AutoNation, Inc. (NYSE:AN) is the largest automotive retailer in the United States and we first became interested in the stock during the Great Recession. During that tumultuous experience and the subsequent bankruptcies of General Motors (NYSE:GM) and Chrysler, the automotive retailer industry was in dire straits. We were buyers of the stock during that time and at one point AutoNation's stock traded below $4 for a short period. Ultimately we ended up selling way too early on the upswing, as AutoNation's extremely strong management team headed by CEO Mike Jackson came out of the crisis far stronger than before, while profits and the stock price have continued to increase. AutoNation's stock doesn't appear to offer an excellent value at current prices in excess of $40 per share, but understanding the business and management team could prove profitable during the next recession or economic crisis if shares once again become oversold due to external events.
As of September 30, 2012, AutoNation owned and operated 261 new vehicle franchises from 215 stores located primarily in the Sunbelt regions of the United States. The company is highly exposed to the regions that were hurt the hardest from the collapse in housing prices, as historically buyers would use resources such as home equity to fund large-ticket purchases such as automobiles. AutoNation is tremendously diversified in terms of automobiles brands with domestic, imports and premium luxury brands accounting for 34%, 37% and 28% of revenue in 2011, respectively. The company is far more focused on dominating local markets as opposed to emphasizing individual brands. By having several dealerships in the same area, AutoNation is able have extreme insight into buyer behavior and market conditions, allowing the company to leverage its improving IT infrastructure to efficiently control inventory management. While new and used vehicle sales account for the majority of AutoNation's revenues, it is the lucrative parts and services business that accounts for the highest percentage of overall profits.
Approximately 12.7 million, 11.5 million, and 10.4 million new vehicles were sold in the United States in 2011, 2010, and 2009, respectively. These anemic levels caused the average age of the light vehicle fleet to increase to 11 years. 2012 has been a much stronger year with sales growing by 13.5% to roughly 14.5 million. Barring some unforeseen development, 2013 bodes to be even stronger with sales between 15-16 million units. AutoNation has been using its size and efficiency to improve its market share versus its smaller competitors. I expect progress to continue and AutoNation's growing internet sales capability is likely to be a key competitive advantage moving forward. Buyers have the ability to negotiate their price, trade-in, and financing and insurance arrangements before they step into an actual store. Mike Jackson and AutoNation have consistently been ahead of the curve in terms of how cars have been sold, and the company's huge database of information from dealerships across the country allow it unparalleled access to add the most value to the internet purchaser.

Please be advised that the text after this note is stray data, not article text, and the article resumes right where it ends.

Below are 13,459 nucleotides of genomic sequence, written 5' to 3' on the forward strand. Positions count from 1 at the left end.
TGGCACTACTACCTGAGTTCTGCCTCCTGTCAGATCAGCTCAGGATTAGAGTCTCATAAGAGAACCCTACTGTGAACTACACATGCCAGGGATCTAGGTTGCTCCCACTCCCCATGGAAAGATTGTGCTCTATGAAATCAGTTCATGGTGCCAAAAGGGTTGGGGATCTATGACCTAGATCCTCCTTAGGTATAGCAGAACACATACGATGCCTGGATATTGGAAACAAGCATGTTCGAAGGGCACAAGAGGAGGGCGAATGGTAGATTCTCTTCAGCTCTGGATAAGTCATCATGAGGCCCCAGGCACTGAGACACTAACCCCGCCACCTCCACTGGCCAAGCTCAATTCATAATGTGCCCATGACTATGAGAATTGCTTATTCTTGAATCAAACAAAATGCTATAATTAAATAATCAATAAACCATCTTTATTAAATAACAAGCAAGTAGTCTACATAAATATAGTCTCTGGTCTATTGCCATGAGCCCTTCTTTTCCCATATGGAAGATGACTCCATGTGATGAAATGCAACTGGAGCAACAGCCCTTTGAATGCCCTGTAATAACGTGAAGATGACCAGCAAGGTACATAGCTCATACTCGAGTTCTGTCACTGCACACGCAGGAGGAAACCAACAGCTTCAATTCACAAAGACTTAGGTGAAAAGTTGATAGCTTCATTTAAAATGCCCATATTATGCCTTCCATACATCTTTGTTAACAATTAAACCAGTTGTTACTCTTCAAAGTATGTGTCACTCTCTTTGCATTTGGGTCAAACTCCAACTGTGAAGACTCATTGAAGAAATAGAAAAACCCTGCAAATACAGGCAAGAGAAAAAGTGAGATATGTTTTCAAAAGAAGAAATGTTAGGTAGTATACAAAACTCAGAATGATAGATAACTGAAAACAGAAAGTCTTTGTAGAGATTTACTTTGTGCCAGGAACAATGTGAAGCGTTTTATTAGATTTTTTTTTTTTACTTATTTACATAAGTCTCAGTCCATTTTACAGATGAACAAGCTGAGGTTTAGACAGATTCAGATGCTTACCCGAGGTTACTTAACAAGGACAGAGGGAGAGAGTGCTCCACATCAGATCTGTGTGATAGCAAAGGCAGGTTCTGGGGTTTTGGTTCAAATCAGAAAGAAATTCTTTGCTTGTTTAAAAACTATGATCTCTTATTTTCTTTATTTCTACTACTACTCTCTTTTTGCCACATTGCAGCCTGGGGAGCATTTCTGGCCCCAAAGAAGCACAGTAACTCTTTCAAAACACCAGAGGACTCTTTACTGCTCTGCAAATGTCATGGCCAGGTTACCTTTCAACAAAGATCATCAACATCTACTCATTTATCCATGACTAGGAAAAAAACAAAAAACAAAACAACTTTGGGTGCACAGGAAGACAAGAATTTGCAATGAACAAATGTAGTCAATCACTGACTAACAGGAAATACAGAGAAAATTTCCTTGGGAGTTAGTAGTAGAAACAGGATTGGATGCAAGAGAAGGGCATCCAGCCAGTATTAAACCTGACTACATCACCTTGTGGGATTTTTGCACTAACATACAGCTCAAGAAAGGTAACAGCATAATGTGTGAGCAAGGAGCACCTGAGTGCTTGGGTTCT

New and used vehicle sales are only part of the equation for AutoNation. The company wants to provide its customers with a pleasurable and transparent sales process to ensure a lasting relationship. Because the company is often dominant in local markets, many times customers will come back to the same dealerships assuming they had a good experience the first time. In addition AutoNation makes extremely attractive profit margins on sales of financing, insurance and servicing plans. The parts and services business is also far less cyclical than sales of used and new vehicles, as was exemplified during the Great Recession when parts and services companies thrived while consumers held on to their vehicles for longer periods of time. Therefore the actual automobile sale is really the introductory transaction to enable the more profitable ancillary transactions. Importantly, the company doesn't take on substantial credit or insurance risks on cars sold, as AutoNation serves as a commissioned agent for third-parties that specialize in those areas.